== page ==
How I Engage Students With Complex Maps
Do you love maps? Are you always looking for ways to include more live geography in your classroom? As a social studies teacher, I am constantly searching to connect students with tools that will help them explore the world. I use several maps that at first glance seem to be very complex, yet they are fantastic resources for the classroom.
First, as part of my annual curriculum, I teach hurricanes. The skills I teach are latitude and longitude, but I use the tracking of hurricanes as the application piece to learning the skills. Each fall, we track hurricanes along the Atlantic basin. I provide each student with a hurricane chart, and we track the coordinates of hurricanes as they occur.
To keep an eye on the storms, I use the United States’ National Hurricane Center tracking maps. Designed for meteorologists, this site is complex and offers a very detailed amount of data. To keep exploration simple, I use the Marine Forecast Map to show projected paths and wind speeds. If a hurficane is headed toward the Atlantic coast or is particularly powerful, I will use the maps that demonstrate rainfall and impacted areas. This year, hurricane Ida passed through our town, and school was released early due to rainfall. In class, we tracked the storm using the maps, and we even predicted that we would be in its path.
Showing students information that is used in the real-world rather than “kiddie” sites can be a very compelling way to engage them. I have found my fifth grade students enjoy exploring the site on their own to learn more about where the hurricanes are headed. Sometimes they wander into parts of the site they do not understand, and they learn something new.
We live in the mid-Atlantic of the United States. In the winter, we have a wide variety of weather from ice to snow to freezing rain. Because students are always interested in having snow days, I also introduce them to the National Oceanic and Atmospheric Association (NOAA) site. NOAA keeps track of weather systems across the United States, and they have amazing maps to explore. Again, this site is designed for meteorologists not students. I usually project the maps on my screen so that students can see me maneuvering the site, and I explain the tools.
To predict our snow day possibilities, we use a specific tool on the NOAA site. Under full forecast for your area, you click the Chance of Precipitation map. This will show a map of your particular area, or an area you may be studying, and its daily precipitation and temperatures. To explore the precipitation weekly, you can click the Weekly tab on the top left. This will provide you with a scrollable timetable of weather change.
When we are slated for a potential snowstorm on the East Coast, I pull this map up. Students love to see me scroll through the times and watch the snow or ice move toward our area. The colorful key on the map is a fantastic way to demonstrate use of a key. Through color, it details when the snow will be heavy or light. Just last week my students screamed in delight in my class, and I can assure you it was only due to the dark blue representing heavy snow on the map.
I also teach geography of the earth, and I introduce students to the ring of fire. For this unit, I use the United States Geological Survey (USGS) site. Again, this site is designed for adults, yet students are fascinated with the details provided. On this map, you see the earthquakes across the globe as they occur in real-time.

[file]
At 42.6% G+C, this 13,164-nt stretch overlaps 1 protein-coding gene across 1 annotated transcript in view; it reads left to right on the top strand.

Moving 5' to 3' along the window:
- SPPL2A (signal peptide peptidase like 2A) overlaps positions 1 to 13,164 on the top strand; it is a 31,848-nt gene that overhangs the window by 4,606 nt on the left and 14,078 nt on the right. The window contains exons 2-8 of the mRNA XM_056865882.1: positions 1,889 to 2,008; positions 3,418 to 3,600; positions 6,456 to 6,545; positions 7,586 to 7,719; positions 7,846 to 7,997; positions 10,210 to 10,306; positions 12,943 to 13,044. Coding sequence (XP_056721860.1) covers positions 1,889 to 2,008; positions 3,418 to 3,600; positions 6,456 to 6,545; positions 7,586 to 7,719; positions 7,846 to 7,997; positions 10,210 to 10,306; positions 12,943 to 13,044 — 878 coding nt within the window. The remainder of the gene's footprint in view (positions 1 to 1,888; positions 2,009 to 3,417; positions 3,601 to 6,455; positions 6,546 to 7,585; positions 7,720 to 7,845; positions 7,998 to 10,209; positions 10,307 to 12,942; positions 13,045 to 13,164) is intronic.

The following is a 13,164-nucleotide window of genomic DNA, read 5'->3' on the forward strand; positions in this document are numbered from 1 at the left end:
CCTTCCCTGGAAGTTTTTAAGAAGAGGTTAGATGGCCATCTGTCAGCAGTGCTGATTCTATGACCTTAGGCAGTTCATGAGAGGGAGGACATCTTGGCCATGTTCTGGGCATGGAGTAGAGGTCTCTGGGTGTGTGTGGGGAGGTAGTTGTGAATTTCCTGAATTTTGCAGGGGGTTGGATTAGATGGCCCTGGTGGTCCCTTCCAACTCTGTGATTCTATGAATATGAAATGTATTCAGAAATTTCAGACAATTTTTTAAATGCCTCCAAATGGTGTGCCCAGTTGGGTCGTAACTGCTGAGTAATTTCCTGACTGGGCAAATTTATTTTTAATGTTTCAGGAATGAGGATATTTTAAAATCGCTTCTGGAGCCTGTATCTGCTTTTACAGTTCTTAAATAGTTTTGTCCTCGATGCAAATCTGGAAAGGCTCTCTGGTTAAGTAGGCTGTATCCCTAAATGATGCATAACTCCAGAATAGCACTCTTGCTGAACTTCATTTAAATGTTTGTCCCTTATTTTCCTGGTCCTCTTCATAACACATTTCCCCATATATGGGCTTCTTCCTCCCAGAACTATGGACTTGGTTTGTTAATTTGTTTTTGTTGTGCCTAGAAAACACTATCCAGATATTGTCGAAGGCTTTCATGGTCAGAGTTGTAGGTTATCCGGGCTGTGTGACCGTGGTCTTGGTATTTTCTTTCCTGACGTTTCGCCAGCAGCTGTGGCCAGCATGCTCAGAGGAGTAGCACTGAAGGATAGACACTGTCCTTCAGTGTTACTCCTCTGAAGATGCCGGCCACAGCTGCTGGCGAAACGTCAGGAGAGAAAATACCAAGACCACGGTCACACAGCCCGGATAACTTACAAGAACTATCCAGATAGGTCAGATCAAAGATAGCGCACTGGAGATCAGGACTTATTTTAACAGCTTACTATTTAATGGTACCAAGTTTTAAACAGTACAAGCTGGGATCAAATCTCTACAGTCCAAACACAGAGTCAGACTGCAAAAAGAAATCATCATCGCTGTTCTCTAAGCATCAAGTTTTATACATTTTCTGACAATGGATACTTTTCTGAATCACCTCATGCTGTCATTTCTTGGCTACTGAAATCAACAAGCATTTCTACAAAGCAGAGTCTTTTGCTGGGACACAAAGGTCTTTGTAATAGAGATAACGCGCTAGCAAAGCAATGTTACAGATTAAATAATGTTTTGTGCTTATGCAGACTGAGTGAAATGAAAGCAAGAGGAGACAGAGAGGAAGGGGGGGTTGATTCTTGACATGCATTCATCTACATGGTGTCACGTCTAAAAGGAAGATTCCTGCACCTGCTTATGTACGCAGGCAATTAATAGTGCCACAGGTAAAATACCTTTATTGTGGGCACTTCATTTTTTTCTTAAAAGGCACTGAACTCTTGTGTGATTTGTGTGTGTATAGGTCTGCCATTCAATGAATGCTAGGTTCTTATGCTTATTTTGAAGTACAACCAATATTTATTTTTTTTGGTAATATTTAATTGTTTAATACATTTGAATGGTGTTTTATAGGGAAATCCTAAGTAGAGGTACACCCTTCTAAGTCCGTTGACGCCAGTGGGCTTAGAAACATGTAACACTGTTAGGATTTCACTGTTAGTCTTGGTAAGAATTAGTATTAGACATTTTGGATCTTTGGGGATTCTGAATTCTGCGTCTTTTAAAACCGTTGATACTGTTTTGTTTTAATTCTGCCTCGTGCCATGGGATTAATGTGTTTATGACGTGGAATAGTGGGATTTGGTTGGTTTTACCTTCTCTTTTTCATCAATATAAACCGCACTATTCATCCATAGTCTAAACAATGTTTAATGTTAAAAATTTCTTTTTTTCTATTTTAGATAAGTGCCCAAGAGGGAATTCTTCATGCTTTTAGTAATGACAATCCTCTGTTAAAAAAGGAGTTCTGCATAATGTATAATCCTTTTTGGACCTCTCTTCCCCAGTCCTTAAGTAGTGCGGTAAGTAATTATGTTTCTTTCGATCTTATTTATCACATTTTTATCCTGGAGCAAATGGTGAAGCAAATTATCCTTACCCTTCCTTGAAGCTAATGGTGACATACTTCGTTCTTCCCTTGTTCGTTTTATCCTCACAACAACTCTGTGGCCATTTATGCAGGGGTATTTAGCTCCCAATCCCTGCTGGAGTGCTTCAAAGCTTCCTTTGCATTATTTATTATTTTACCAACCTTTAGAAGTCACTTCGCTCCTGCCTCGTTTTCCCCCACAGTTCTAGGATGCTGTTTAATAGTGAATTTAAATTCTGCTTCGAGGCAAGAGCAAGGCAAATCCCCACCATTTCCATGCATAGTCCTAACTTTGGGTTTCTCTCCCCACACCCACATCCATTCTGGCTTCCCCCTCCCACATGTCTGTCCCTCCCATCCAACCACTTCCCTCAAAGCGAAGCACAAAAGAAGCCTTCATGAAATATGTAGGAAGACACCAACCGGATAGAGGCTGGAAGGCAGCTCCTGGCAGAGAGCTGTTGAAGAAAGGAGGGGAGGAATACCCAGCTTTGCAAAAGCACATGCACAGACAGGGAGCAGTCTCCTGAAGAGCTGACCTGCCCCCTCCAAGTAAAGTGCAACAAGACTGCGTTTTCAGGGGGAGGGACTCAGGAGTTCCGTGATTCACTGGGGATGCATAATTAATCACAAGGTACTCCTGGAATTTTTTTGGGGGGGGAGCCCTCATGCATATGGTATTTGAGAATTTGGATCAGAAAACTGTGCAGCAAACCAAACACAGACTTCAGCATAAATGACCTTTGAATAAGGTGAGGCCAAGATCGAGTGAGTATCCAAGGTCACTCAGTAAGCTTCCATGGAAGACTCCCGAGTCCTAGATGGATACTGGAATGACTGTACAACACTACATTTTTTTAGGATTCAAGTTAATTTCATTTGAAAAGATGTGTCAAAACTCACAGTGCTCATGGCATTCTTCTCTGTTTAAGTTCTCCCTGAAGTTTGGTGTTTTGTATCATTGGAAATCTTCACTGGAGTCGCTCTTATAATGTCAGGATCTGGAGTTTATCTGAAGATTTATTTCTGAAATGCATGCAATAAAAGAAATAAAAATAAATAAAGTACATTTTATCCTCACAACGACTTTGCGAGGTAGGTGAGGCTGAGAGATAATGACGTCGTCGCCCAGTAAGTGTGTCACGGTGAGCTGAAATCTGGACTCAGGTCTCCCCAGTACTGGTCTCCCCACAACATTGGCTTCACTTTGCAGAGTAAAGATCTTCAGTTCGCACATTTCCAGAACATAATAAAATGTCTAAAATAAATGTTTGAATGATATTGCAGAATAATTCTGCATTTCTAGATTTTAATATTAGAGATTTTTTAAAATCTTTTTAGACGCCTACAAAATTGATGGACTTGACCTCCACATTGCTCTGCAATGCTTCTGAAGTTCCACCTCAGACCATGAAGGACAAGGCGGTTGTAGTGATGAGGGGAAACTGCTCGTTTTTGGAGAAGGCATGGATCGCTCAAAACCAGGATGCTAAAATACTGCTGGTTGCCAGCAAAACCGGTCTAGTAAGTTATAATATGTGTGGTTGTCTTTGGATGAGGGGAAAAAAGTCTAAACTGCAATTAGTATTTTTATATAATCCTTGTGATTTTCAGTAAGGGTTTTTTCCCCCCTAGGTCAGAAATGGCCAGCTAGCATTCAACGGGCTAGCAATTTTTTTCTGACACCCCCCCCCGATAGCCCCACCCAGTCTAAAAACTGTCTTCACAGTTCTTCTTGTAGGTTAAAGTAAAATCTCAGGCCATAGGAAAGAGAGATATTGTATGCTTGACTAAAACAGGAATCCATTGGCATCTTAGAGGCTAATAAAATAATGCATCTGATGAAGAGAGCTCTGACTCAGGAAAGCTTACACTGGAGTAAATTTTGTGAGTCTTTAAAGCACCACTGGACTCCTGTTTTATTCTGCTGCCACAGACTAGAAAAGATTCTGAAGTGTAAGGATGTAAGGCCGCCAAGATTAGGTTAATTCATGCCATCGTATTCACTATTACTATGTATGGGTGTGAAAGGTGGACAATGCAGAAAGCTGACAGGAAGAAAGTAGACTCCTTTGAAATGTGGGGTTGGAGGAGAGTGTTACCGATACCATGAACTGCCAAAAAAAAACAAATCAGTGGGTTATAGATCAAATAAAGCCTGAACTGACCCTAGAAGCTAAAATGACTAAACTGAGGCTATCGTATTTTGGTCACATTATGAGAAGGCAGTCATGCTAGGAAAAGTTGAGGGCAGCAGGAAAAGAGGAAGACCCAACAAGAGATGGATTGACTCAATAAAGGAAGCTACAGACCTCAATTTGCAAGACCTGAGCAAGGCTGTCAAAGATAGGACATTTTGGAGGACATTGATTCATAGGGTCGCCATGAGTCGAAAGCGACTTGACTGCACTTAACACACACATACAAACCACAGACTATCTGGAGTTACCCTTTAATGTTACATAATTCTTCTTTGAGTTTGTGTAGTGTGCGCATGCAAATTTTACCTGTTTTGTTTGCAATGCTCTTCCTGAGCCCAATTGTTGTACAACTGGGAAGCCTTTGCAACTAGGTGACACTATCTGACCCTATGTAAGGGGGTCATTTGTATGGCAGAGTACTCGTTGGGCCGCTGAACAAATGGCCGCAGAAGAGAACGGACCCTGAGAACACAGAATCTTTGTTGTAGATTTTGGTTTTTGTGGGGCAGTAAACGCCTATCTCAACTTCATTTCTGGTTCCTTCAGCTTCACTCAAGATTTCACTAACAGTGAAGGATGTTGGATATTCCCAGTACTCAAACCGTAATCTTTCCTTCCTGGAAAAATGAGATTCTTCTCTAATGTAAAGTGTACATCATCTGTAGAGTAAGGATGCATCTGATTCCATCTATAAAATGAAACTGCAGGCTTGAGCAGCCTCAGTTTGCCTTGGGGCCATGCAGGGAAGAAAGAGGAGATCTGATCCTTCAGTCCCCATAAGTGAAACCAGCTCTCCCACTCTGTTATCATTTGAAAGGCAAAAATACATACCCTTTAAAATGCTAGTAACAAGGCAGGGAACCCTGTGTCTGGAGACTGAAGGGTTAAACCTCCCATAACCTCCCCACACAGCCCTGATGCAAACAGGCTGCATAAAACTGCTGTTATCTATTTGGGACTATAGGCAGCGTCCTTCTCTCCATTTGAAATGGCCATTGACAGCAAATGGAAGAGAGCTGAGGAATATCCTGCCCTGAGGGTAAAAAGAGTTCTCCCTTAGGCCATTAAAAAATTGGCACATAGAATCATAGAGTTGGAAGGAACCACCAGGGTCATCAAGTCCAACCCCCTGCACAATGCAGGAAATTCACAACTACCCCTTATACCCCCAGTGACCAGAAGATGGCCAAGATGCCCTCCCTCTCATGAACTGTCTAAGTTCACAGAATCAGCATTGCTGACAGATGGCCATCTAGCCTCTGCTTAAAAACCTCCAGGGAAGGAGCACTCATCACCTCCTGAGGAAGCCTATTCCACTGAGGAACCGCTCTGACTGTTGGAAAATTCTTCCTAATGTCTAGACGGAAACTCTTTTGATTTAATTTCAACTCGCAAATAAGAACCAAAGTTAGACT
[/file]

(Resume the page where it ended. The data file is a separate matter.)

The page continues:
During class, we explore the ring of fire area on a daily basis to see how many earthquakes actually occur. The number is more than you think. Students are amazed by it. The map also allows you to click each quake and easily see its measurement on the Richter scale. You can also zoom in to the areas and view exactly where on land the earthquake has rumbled. The site offers a satellite view to enhance your understanding of who may be impacted.
My students noticed several earthquakes happening in Hawaii during one class. They wanted to see how close the quakes were to each other and if they were occurring near a town. I zoomed in and was able to see what towns the quakes were near. And with satellite view, we could see they were occurring in an area with little to no development. Using the scale, we could measure the distance between where the quakes were occurring. We were able to use multiple skill sets in one swoop, and students understood the value of what they had learned.
During one class, my curious students wanted me to pull up the map. I think they were trying to distract me from other topics, but I put the map on our screen anyway. In real time, we watched while the USGS posted a current earthquake on the map. Labeled red, the dot popped up while we were exploring. Of course, I had to leave the map onscreen for the rest of our class period so that we could see if another quake occurred. My students were beyond excited and very engaged.
While I often use these sites as an introduction activity, the maps also lend themselves to other more in-depth experiences. Some ideas include:
Tracking weather across the country
Researching weather and climate in specific areas
Counting daily earthquakes and graphing the results
Researching the geography of areas and comparing with weather or earthquakes
Tracking hurricanes throughout the season
While student-focused maps and sites are helpful, students sometimes are more engaged when presented with tools they know experts in the real world use. The experience often boosts student confidence and helps to engage them. Some of my students even explore the sites on their own time, and inspiring this curiosity and engagement is exactly what I want to do.